Henri Cartier-Bresson Photography Philosophy

Henri Cartier-Bresson: the godfather of all contemporary photography and street-documentary-reportage photography:

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Basic history: HCB was born of a wealthy family, was into the Surrealist art movement, and picked up photography as a way for him to create “instant sketches” of life.

His first epic book was called “The Decisive Moment“, and was described by his friend and fellow Magnum Photos collective founder Robert Capa as “a Bible for photographers.” The book was originally called, ‘Images à la Sauvette’ (“images on the run”) in the French, the book was published in English with a new title, The Decisive Moment.

His book starts with quote by Cardinal de Retz:

“There is nothing in this world that does not have a decisive moment.”

We must create relationships between forms in the photograph

If a photograph is to communicate its subject in all its intensity, the relationship of forms must be rigorously established.

In the real world and real things, there is a certain rhythm behind things. What does your eyes see as interesting or important in the real world? Your camera simply records what your eyes find significant, important, and beautiful:

Photography implies the recognition of a rhythm in the world of real things. What the eye does is to find and focus on the particular subject within the mass of reality; what the camera does is simply to register upon film the decision made by the eye.

Composition as coordination of elements as seen by the eye, with quickness and intuition

We look and perceive a photograph as we do a painting, in its entirety and all in one glance. In a photograph, composition is the result of a simultaneous coalition, the organic coordination of elements seen by the eye. One does not add composition as though it were an afterthought superimposed on the basic subject material, since it is impossible to separate content from form. Composition must have its own inevitability about it.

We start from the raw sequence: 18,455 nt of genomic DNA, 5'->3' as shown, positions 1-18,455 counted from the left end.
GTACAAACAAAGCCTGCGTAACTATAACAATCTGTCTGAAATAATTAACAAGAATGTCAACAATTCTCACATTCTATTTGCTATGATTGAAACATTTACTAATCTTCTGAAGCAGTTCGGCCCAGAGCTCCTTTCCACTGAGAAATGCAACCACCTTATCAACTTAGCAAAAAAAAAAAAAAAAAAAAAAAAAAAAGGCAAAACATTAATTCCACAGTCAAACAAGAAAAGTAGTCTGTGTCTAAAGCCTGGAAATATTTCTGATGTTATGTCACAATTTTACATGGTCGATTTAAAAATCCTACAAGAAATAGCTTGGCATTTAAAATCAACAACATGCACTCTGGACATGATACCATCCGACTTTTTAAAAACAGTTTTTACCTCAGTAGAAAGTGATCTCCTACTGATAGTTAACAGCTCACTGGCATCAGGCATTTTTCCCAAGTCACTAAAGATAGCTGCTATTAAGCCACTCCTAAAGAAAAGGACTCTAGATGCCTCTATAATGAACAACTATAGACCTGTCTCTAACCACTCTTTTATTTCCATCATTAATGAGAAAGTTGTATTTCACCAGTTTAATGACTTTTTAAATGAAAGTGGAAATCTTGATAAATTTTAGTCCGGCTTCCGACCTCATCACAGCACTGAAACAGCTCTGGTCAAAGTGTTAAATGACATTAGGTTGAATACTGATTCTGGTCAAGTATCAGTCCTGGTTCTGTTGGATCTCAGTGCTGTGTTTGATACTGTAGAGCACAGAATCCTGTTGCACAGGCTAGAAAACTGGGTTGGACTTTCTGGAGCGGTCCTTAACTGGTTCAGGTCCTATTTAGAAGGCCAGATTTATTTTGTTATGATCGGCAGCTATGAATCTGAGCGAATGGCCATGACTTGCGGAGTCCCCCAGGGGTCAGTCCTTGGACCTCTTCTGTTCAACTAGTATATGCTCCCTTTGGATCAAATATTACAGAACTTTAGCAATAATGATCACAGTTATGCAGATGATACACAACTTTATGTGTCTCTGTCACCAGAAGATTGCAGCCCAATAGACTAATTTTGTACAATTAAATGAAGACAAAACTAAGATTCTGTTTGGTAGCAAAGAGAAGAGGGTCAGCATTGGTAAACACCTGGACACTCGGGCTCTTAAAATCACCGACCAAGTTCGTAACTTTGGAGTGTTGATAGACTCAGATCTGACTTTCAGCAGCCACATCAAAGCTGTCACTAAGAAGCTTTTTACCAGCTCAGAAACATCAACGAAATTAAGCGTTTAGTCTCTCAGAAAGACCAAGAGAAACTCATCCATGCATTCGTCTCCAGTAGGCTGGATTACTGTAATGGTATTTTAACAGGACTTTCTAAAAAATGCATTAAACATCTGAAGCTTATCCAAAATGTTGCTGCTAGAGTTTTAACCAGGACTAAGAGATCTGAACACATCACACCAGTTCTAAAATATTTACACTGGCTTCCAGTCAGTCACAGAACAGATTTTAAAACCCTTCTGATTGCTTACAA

Composition can’t be discovered afterwards, we must integrate it during the photo making process.

Balance your elements in your frame

In photography there is a new kind of plasticity, the product of instantaneous lines made by movements of the subject. We work in unison with movement as though it were a presentiment on the way in which life itself unfolds. But inside movement there is one moment at which the elements in motion are in balance.

Photography to seize the moment, and immortalize the equilibrium of forms inside it

Photography must seize upon this moment and hold immobile the equilibrium of it.

Always evaluate scenes with your eyes

The photographer’s eye is perpetually evaluating. A photographer can bring coincidence of line simply by moving his head a fraction of a millimeter. He can modify perspectives by a slight bending of the knees. By placing the camera closer to or farther from the subject, he draws a detail – and it can be subordinated, or it can be tyrannized by it. But he composes a picture in very nearly the same amount of time it takes to click the shutter, at the speed of a reflex action.

Move your head a millimeter, modify perspectives with bending your knees. Put your camera closer or further from your subject. Compose reflexively.

Wait before the decisive moment

Sometimes it happens that you stall, delay, wait for something to happen. Sometimes you have the feeling that here are all the makings of a picture – except for just one thing that seems to be missing.

If you have a feeling something interesting is about to happen, just wait! But sometimes there are small things missing.

But what one thing? Perhaps someone suddenly walks into your range of view. You follow his progress through the viewfinder. You wait and wait, and then finally you press the button – and you depart with the feeling (though you don’t know why) that you’ve really got something.

Analyze your photos after you shot them:

Later, to substantiate this, you can take a print of this picture, trace it on the geometric figures which come up under analysis, and you’ll observe that, if the shutter was released at the decisive moment, you have instinctively fixed a geometric pattern without which the photograph would have been both formless and lifeless.

Trace the geometric elements you find interesting on your photos afterwards.

iPad default screenshot traces

Capture the significance of events, and organize forms to give it emotion and expressions!

To me, photography is the simultaneous recognition, in a fraction of a second, of the significance of an event as well as of a precise organization of forms which give that event its proper expression.


Henri Cartier-Bresson 1933 SPAIN. Madrid.
Henri Cartier-Bresson 1933
SPAIN. Madrid.

“A good photograph is made when the inner vision behind the closed eye corresponds with the vision of the open one behind the viewfinder in the moment of pressing the button.” – Henri Cartier-Bresson

Learn from the master, Henri Cartier-Bresson:

Henri Cartier-Bresson Videos